Anyone who’s gone to a yoga class after eating a bean burrito knows that the choice is just asking for trouble. After all, you don’t want to be the person who creates an awkward, audible moment for the people around you in down dog. But keeping your stomach as calm as your mind can be hard to avoid in yoga: The practice requires you to turn and twist into precarious positions that churn your belly and squeeze your abdomen unlike other exercises. Plus, the typically quiet, close quarters make gas and gurgles hard to conceal.
To move, bend and stretch with ease, you have to be aware of how you fuel your body before class. Here are five strategies to eat more mindfully and to avoid an uncomfortable, self-conscious yoga experience:
1. Practice on an empty stomach.
Attending yoga with a full belly could cause a major stomachache, gurgling, bloating and embarrassing gas. As a general rule, stop eating two hours before class. This will alleviate painful digestive problems. The last meal you eat prior to practicing should be a small portion of a meal made with whole foods. Eat vegetables, a salad or soup. Avoid eating meat and other heavy, slow-digesting meals that can lead to indigestion. Also, steer clear from high-fiber vegetables, beans or bran before a workout. Instead, eat something relatively plain that won’t leave a taste lingering in your mouth. You will regret eating rich, spicy or saucy foods while you invert and twist on your mat.
[See: Foods That Cause Bloating.]
2. Eat a smart snack.
As you become more acclimated to how your body responds to your eating schedule during yoga, you can modify your routine. For example, if you find yourself becoming hungry and light-headed during class, consider having a snack a half-hour before the start of class. Eat something to curb your appetite that provides lasting energy. A handful of almonds, quinoa or oatmeal are good choices – especially for a more athletic style of yoga like power vinyasa or hot yoga. An avocado and chia pudding are also easy on the stomach. Eat fruit like a banana, apple, pear or dried fruit before you practice. Be aware of how you feel during your practice and note what and when you ate in preparation. Do what feels best for your body so that you feel light and comfortable throughout the duration of class.
3. Develop a morning routine.
Ideally, the best time to practice yoga is early in the morning before you eat a meal. This might require extra planning, but it’s also the best way to stick to a routine. Start preparing the night before by eating a lighter, easily digestible dinner like a salad or a crockpot meal that you marinate overnight. This meal should be small and supplementary to your lunch, which should be your largest meal of the day.
[See: 8 Morning and Nighttime Rituals Health Pros Swear By.]
Aim to eat earlier – say, by 6 p.m. – too, and close your kitchen afterward. This pattern will give you ample time to digest your food and get tired enough to go to bed earlier. Don’t know how to spend that extra after-dinner time? Avoid all the tempting electronic devices like your phone, computer and TV; they will only activate your mind and make you restless. Instead, enjoy time with your family or spouse. Go for a walk or do chores around the house. Ideally, you’ll have a full bowel movement first thing the next morning. If you don’t, drink a full glass of water or two to hydrate.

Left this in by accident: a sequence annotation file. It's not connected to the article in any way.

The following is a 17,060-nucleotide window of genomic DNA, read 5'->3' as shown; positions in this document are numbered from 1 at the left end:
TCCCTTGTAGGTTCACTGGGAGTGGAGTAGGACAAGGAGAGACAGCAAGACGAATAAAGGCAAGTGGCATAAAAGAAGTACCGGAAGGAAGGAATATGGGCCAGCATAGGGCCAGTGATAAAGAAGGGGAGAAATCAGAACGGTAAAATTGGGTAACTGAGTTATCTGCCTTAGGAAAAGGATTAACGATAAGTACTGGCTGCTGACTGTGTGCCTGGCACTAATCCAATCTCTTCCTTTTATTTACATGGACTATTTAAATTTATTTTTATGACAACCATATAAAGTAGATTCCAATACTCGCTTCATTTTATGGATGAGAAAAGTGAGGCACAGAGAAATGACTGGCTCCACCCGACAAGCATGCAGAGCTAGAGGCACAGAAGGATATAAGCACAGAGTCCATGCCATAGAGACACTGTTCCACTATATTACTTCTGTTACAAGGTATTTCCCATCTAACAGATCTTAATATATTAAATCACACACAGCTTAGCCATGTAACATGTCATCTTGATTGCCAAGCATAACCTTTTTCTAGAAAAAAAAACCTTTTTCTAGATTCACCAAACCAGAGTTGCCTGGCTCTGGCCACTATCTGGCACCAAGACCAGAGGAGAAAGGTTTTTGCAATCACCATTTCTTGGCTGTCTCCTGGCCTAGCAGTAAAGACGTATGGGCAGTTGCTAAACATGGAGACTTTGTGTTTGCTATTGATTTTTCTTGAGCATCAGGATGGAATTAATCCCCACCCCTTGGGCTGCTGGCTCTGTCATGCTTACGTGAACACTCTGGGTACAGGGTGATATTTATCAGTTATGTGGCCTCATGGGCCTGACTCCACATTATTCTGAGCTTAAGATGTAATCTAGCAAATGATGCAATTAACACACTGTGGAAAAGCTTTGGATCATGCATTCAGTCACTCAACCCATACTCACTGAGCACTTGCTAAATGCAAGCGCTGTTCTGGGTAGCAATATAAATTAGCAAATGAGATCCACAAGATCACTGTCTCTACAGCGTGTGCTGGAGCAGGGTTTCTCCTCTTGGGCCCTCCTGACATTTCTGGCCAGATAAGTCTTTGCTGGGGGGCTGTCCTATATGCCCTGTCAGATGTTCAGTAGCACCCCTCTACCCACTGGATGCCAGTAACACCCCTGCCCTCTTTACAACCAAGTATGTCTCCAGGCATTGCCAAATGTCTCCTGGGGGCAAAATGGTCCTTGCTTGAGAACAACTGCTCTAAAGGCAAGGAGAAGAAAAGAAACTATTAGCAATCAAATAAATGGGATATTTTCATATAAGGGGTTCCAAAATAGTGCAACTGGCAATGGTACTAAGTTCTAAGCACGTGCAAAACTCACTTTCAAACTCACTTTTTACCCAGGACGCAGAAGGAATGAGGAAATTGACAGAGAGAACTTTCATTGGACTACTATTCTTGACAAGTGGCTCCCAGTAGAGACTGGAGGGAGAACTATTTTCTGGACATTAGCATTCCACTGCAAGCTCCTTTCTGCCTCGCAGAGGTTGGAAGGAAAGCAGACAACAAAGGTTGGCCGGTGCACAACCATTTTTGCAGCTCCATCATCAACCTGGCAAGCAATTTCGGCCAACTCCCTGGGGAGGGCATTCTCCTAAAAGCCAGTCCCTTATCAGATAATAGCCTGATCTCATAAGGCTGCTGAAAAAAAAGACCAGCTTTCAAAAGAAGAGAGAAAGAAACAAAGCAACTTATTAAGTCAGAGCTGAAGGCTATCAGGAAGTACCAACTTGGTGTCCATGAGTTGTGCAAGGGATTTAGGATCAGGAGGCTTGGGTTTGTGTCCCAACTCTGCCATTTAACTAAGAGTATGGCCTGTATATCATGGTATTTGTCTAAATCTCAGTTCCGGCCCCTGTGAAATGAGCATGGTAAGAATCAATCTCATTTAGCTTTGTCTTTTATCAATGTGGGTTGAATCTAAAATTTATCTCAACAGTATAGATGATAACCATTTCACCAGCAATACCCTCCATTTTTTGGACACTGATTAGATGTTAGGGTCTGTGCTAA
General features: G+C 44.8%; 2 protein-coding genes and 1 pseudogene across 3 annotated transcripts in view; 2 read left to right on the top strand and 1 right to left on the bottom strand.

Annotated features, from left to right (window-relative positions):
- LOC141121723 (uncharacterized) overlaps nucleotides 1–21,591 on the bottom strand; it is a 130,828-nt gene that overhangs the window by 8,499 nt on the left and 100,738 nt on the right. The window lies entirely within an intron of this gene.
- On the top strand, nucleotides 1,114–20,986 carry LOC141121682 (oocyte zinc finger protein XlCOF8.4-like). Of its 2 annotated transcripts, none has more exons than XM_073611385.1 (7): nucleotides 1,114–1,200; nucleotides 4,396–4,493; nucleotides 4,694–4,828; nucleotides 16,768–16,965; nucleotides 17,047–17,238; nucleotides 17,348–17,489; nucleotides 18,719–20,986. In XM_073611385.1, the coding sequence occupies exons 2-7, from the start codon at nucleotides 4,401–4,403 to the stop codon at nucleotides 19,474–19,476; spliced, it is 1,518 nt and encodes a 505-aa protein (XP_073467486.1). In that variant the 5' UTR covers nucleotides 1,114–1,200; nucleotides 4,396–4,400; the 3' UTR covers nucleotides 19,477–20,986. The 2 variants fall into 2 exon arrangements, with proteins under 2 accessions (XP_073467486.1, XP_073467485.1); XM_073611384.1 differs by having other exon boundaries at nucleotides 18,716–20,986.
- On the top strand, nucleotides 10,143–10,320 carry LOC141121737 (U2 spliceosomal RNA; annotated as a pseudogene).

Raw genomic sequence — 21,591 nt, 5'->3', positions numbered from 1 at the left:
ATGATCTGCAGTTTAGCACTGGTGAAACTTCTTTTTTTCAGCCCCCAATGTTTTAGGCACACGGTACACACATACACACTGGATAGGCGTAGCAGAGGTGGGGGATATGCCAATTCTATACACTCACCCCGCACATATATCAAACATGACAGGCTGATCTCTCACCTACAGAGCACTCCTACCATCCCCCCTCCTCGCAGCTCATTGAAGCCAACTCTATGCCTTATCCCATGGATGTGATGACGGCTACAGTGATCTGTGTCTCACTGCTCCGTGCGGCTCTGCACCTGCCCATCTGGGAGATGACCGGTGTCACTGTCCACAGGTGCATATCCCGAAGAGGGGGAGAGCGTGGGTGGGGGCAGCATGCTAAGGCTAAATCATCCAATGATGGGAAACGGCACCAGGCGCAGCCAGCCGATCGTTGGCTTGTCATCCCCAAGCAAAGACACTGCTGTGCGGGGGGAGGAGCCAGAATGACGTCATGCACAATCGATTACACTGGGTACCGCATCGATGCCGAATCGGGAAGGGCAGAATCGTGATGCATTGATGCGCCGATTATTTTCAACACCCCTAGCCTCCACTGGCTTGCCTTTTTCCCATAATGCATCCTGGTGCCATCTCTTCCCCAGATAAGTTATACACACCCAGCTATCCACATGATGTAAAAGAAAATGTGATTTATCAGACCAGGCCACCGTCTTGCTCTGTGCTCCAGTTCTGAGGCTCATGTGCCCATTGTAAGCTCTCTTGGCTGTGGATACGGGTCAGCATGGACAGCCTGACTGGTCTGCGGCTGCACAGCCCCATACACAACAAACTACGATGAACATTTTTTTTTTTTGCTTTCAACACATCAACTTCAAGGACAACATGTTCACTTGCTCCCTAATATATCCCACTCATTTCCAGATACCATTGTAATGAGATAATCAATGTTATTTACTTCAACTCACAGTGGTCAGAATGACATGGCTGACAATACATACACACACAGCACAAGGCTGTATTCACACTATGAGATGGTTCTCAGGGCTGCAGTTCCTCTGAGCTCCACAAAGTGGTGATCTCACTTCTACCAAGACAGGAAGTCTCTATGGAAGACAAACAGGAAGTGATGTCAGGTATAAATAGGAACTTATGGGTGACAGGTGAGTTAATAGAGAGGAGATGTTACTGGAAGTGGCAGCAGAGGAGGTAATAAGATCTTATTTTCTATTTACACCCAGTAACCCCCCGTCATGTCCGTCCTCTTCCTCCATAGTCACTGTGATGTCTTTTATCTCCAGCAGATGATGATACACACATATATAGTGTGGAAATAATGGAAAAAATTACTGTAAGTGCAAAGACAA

In the morning, enjoy something small for breakfast like a smoothie or oatmeal and then get your morning yoga practice in. You will go about the rest of your day feeling grounded and refreshed. Later in the day, sit down somewhere quiet and savor your lunch, knowing that you do not have to worry about how it will affect your experience on your mat. Enjoy something filling and flavorful so you’re satisfied until dinner.
4. Rehydrate after class.
Much like an intense workout, you need to replenish after class to avoid soreness, cramping and dehydration. This is especially important if you are practicing hot yoga. Make sure to rehydrate and restore electrolytes. Drink at least five to six tall glasses of water a day. Though this may take conscious effort at first, it can become easier if you map out your water drinking schedule. A good strategy is to drink a glass first thing in the morning, another a few hours before lunch, one glass at lunch, one during dinner and another before you go to bed.
Try infusing your water with cucumbers, lemons or limes to make it more flavorful and nutritious. Coconut water is also a good source of electrolytes. Focus on water-rich foods such as kiwis, citrus fruits, pineapple, watermelon, celery and tomatoes. Avoid drinking caffeine, alcohol and other sugary drinks that could dehydrate you. Take your recovery seriously and you will feel cleansed, light and energized for your next class.
[See: 8 Lesser-Known Ways to Ruin Your Joints.]
5. Drink smoothies.
Drinking smoothies is one of the best techniques to consume more healthy foods both before and after class. They’re convenient, simple and save you the time and stress of preparing a full meal. Just have your ingredients ready, put them in the blender and you’re set. Use leafy greens, fruits, some protein and liquid. Try, for instance, a smoothie with a spoonful of greens powder, a spoon of protein powder, a handful of spinach, a handful of raw nuts, some coconut water and frozen fruit for taste. It’s filling, hydrating and, most importantly, it only takes a minute to make.